A comparison of two stretching modalities on lower-limb range of motion measurements in recreational dancers.

2.50
Hdl Handle:
http://hdl.handle.net/2436/313631
Title:
A comparison of two stretching modalities on lower-limb range of motion measurements in recreational dancers.
Authors:
Wyon, Matthew A.; Felton, Lee; Galloway, Shaun
Abstract:
Most stretching techniques are designed to place a "stress" on the musculoskeletal unit that will increase its resting length and range of motion (ROM). Twenty-four adolescent dancers participated in a 6-week intervention program that compared low-intensity stretching (Microstretching) with moderate-intensity static stretching on active and passive ranges of motion. Microstretching is a new modality that reduces the possibility of the parasympathetic system being activated. Repeated measures analysis indicated changes in ROM over the intervention period (p < 0.05), with the Microstretching group demonstrating greater increases in passive and active ROM than the static stretch group (p < 0.01); there was no noted bilateral differences in ROM. The results from this study agree with past studies that have found that stretching increases the compliance of any given muscle and therefore increases the range of motion. One main finding of the present study was that throughout a 6-week training program very-low-intensity stretching had a greater positive effect on lower-limb ROM than moderate-intensity static stretching. The most interesting aspect of the study was the greater increase in active ROM compared to passive ROM by the Microstretching group. This suggests that adaptation has occurred within the muscle itself to a greater extent than in structures of the hip joint. Practical application for this technique suggests it is beneficial as a postexercise modality that potentially has a restorative component.
Citation:
A comparison of two stretching modalities on lower-limb range of motion measurements in recreational dancers. 2009, 23 (7):2144-8 J Strength Cond Res
Publisher:
National Strength and Conditioning Association
Journal:
Journal of strength and conditioning research / National Strength & Conditioning Association
Issue Date:
Oct-2009
URI:
http://hdl.handle.net/2436/313631
DOI:
10.1519/JSC.0b013e3181b3e198
PubMed ID:
19855344
Type:
Article
Language:
en
ISSN:
1533-4287
Appears in Collections:
Sport, Exercise and Health Research Group

Full metadata record

DC FieldValue Language
dc.contributor.authorWyon, Matthew A.en_GB
dc.contributor.authorFelton, Leeen_GB
dc.contributor.authorGalloway, Shaunen_GB
dc.date.accessioned2014-03-04T13:06:10Z-
dc.date.available2014-03-04T13:06:10Z-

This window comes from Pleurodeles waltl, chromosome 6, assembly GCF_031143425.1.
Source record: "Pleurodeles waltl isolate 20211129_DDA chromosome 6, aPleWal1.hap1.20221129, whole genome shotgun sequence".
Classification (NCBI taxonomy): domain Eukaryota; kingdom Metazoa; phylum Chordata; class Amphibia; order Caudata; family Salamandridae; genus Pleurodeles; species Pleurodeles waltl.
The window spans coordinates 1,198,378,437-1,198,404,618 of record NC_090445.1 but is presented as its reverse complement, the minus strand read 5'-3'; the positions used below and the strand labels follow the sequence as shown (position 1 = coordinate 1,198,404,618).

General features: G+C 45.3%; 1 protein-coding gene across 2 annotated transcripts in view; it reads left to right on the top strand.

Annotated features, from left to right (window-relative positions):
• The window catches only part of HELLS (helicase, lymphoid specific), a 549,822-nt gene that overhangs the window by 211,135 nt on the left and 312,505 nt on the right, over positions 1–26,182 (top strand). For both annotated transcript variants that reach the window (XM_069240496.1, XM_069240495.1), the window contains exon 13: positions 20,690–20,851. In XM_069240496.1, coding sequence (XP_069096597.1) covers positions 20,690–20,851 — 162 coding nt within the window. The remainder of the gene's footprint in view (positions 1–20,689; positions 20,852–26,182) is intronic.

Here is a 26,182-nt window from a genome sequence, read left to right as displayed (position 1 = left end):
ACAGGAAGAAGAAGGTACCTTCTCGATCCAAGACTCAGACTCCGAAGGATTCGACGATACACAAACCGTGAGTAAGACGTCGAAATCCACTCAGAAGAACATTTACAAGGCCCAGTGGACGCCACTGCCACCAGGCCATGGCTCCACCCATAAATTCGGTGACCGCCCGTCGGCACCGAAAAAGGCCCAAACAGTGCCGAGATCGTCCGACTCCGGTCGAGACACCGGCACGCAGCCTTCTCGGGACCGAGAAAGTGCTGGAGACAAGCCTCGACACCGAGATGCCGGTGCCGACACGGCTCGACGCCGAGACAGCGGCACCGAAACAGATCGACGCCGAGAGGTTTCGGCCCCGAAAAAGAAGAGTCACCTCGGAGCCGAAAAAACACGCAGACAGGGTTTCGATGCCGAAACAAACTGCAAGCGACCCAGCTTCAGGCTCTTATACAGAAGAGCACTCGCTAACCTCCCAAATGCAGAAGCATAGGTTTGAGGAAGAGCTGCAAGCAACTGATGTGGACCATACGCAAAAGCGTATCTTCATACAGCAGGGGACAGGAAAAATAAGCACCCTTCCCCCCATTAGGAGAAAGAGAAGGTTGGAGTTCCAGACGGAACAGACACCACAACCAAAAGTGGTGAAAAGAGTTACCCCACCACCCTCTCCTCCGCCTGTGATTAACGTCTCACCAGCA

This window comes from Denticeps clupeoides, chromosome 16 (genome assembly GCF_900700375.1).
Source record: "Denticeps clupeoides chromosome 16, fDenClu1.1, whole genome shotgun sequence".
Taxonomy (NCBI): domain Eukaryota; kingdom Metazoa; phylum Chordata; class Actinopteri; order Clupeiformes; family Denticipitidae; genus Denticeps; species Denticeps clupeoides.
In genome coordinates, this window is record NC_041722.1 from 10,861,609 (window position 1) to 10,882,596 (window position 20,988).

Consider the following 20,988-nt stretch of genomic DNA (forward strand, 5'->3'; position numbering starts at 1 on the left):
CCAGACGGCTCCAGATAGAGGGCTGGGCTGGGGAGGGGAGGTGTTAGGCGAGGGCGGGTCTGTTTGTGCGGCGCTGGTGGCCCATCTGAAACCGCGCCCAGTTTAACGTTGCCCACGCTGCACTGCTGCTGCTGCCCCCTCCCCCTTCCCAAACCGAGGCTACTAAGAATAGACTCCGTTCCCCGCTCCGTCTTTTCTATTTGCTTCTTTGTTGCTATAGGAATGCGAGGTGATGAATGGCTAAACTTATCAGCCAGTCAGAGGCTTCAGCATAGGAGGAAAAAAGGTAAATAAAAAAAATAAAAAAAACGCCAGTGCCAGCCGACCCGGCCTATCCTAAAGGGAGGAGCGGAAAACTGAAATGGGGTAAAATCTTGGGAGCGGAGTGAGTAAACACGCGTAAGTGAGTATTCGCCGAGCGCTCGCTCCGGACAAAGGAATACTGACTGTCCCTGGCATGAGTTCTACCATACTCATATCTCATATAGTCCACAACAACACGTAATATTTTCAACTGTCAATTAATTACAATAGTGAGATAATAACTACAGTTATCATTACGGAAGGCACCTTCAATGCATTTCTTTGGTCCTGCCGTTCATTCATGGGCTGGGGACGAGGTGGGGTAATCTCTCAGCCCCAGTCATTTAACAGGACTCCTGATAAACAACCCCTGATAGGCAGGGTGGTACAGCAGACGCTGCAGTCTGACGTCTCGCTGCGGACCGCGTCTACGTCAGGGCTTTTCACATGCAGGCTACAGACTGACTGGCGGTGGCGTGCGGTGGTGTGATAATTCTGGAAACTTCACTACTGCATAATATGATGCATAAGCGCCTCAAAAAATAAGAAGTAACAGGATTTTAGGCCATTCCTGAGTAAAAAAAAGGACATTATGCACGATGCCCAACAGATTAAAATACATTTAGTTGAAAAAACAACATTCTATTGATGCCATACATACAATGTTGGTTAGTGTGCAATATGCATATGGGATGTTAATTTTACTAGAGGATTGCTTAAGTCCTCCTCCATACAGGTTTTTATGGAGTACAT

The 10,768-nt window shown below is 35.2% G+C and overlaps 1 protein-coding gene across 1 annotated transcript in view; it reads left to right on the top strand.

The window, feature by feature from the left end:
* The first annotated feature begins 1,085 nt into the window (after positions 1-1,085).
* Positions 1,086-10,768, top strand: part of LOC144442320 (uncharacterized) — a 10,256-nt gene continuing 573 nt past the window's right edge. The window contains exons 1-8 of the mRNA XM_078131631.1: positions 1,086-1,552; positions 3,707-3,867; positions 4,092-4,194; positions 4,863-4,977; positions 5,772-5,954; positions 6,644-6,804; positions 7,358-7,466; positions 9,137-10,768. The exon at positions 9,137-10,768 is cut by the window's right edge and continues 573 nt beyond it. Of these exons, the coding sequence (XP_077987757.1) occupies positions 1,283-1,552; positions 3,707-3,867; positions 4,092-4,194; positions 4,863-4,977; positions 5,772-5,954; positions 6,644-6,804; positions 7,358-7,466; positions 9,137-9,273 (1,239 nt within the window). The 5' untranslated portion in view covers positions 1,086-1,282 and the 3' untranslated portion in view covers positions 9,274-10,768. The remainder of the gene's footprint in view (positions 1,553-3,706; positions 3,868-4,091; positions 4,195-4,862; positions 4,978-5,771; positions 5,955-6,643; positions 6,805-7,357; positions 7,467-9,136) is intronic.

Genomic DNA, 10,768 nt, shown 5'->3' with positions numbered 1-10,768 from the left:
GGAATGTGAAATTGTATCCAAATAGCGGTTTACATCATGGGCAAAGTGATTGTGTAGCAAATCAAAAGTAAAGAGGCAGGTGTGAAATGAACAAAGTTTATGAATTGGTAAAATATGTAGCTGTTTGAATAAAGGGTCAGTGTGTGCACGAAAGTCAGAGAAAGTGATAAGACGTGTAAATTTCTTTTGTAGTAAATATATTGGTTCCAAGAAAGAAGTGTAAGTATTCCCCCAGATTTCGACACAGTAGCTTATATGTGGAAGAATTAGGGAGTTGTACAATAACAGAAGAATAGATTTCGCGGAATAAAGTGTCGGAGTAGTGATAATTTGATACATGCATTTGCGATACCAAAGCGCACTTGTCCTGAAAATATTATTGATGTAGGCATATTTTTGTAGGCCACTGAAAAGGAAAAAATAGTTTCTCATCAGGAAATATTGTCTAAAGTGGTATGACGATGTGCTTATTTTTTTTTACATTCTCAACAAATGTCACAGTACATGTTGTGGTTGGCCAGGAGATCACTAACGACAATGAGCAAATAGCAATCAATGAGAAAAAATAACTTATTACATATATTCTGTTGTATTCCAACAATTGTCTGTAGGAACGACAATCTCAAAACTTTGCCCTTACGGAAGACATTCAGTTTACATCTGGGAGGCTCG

dc.date.issued2009-10-
dc.identifier.citationA comparison of two stretching modalities on lower-limb range of motion measurements in recreational dancers. 2009, 23 (7):2144-8 J Strength Cond Resen_GB
dc.identifier.issn1533-4287-
dc.identifier.pmid19855344-
dc.identifier.doi10.1519/JSC.0b013e3181b3e198-
dc.identifier.urihttp://hdl.handle.net/2436/313631-
dc.description.abstractMost stretching techniques are designed to place a "stress" on the musculoskeletal unit that will increase its resting length and range of motion (ROM). Twenty-four adolescent dancers participated in a 6-week intervention program that compared low-intensity stretching (Microstretching) with moderate-intensity static stretching on active and passive ranges of motion. Microstretching is a new modality that reduces the possibility of the parasympathetic system being activated. Repeated measures analysis indicated changes in ROM over the intervention period (p < 0.05), with the Microstretching group demonstrating greater increases in passive and active ROM than the static stretch group (p < 0.01); there was no noted bilateral differences in ROM. The results from this study agree with past studies that have found that stretching increases the compliance of any given muscle and therefore increases the range of motion. One main finding of the present study was that throughout a 6-week training program very-low-intensity stretching had a greater positive effect on lower-limb ROM than moderate-intensity static stretching. The most interesting aspect of the study was the greater increase in active ROM compared to passive ROM by the Microstretching group. This suggests that adaptation has occurred within the muscle itself to a greater extent than in structures of the hip joint. Practical application for this technique suggests it is beneficial as a postexercise modality that potentially has a restorative component.en_GB
dc.language.isoenen
dc.publisherNational Strength and Conditioning Associationen_GB
dc.rightsArchived with thanks to Journal of strength and conditioning research / National Strength & Conditioning Associationen_GB
dc.subject.meshAdolescenten_GB
dc.subject.meshChilden_GB
dc.subject.meshDancingen_GB
dc.subject.meshHip Jointen_GB
dc.subject.meshHumansen_GB
dc.subject.meshLegen_GB
dc.subject.meshMuscle Stretching Exercisesen_GB
dc.subject.meshMuscle, Skeletalen_GB
dc.subject.meshRange of Motion, Articularen_GB
dc.titleA comparison of two stretching modalities on lower-limb range of motion measurements in recreational dancers.en
dc.typeArticleen
dc.identifier.journalJournal of strength and conditioning research / National Strength & Conditioning Associationen_GB
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